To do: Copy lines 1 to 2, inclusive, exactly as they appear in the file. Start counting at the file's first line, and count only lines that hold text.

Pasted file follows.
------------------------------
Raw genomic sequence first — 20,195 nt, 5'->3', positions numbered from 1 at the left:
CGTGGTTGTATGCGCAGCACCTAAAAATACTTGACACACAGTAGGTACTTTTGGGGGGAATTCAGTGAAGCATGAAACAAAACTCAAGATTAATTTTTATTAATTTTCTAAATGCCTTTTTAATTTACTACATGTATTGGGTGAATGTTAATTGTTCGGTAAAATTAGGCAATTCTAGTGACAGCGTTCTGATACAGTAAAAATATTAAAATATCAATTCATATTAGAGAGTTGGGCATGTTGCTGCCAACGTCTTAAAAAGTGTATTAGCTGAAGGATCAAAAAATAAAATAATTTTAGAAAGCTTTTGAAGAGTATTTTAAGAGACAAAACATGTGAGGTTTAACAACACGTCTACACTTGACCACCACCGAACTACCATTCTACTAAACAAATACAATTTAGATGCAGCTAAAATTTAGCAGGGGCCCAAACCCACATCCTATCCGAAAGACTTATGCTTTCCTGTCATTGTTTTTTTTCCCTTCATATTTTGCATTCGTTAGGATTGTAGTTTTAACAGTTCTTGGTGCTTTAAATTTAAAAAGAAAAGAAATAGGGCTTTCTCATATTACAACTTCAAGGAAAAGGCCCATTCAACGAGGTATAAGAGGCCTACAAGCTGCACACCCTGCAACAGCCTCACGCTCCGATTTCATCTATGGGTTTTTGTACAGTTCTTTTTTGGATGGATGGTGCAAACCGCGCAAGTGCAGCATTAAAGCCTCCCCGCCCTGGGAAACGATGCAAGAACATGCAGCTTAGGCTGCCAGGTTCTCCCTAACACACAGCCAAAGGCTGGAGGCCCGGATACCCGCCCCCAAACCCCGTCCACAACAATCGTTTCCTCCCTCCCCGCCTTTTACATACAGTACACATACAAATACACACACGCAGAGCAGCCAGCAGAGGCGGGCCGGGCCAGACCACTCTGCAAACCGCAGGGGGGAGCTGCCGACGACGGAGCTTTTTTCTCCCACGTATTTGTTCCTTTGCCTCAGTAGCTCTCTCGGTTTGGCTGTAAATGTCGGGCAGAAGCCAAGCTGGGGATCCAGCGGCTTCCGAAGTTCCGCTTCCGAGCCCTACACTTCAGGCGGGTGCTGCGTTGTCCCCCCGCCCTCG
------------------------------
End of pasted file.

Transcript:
Raw genomic sequence first — 20,195 nt, 5'->3', positions numbered from 1 at the left:
CGTGGTTGTATGCGCAGCACCTAAAAATACTTGACACACAGTAGGTACTTTTGGGGGGAATTCAGTGAAGCATGAAACAAAACTCAAGATTAATTTTTATTAATTTTCTAAATGCCTTTTTAATTTACTACATGTATTGGGTGAATGTTAATTGTTCGGTAAAATTAGGCAATTCTAGTGACAGCGTTCTGATACAGTAAAAATATTAAAATATCAATTCATATTAGAGAGTTGGGCATGTTGCTGCCAACGTCTTAAAAAGTGTATTAGCTGAAGGATCAAAAAATAAAATAATTTTAGAAAGCTTTTGAAGAGTATTTTAAGAGACAAAACATGTGAGGTTTAACAACACGTCTACACTTGACCACCACCGAACTACCATTCTACTAAACAAATACAATTTAGATGCAGCTAAAATTTAGCAGGGGCCCAAACCCACATCCTATCCGAAAGACTTATGCTTTCCTGTCATTGTTTTTTTTCCCTTCATATTTTGCATTCGTTAGGATTGTAGTTTTAACAGTTCTTGGTGCTTTAAATTTAAAAAGAAAAGAAATAGGGCTTTCTCATATTACAACTTCAAGGAAAAGGCCCATTCAACGAGGTATAAGAGGCCTACAAGCTGCACACCCTGCAACAGCCTCACGCTCCGATTTCATCTATGGGTTTTTGTACAGTTCTTTTTTGGATGGATGGTGCAAACCGCGCAAGTGCAGCATTAAAGCCTCCCCGCCCTGGGAAACGATGCAAGAACATGCAGCTTAGGCTGCCAGGTTCTCCCTAACACACAGCCAAAGGCTGGAGGCCCGGATACCCGCCCCCAAACCCCGTCCACAACAATCGTTTCCTCCCTCCCCGCCTTTTACATACAGTACACATACAAATACACACACGCAGAGCAGCCAGCAGAGGCGGGCCGGGCCAGACCACTCTGCAAACCGCAGGGGGGAGCTGCCGACGACGGAGCTTTTTTCTCCCACGTATTTGTTCCTTTGCCTCAGTAGCTCTCTCGGTTTGGCTGTAAATGTCGGGCAGAAGCCAAGCTGGGGATCCAGCGGCTTCCGAAGTTCCGCTTCCGAGCCCTACACTTCAGGCGGGTGCTGCGTTGTCCCCCCGCCCTCG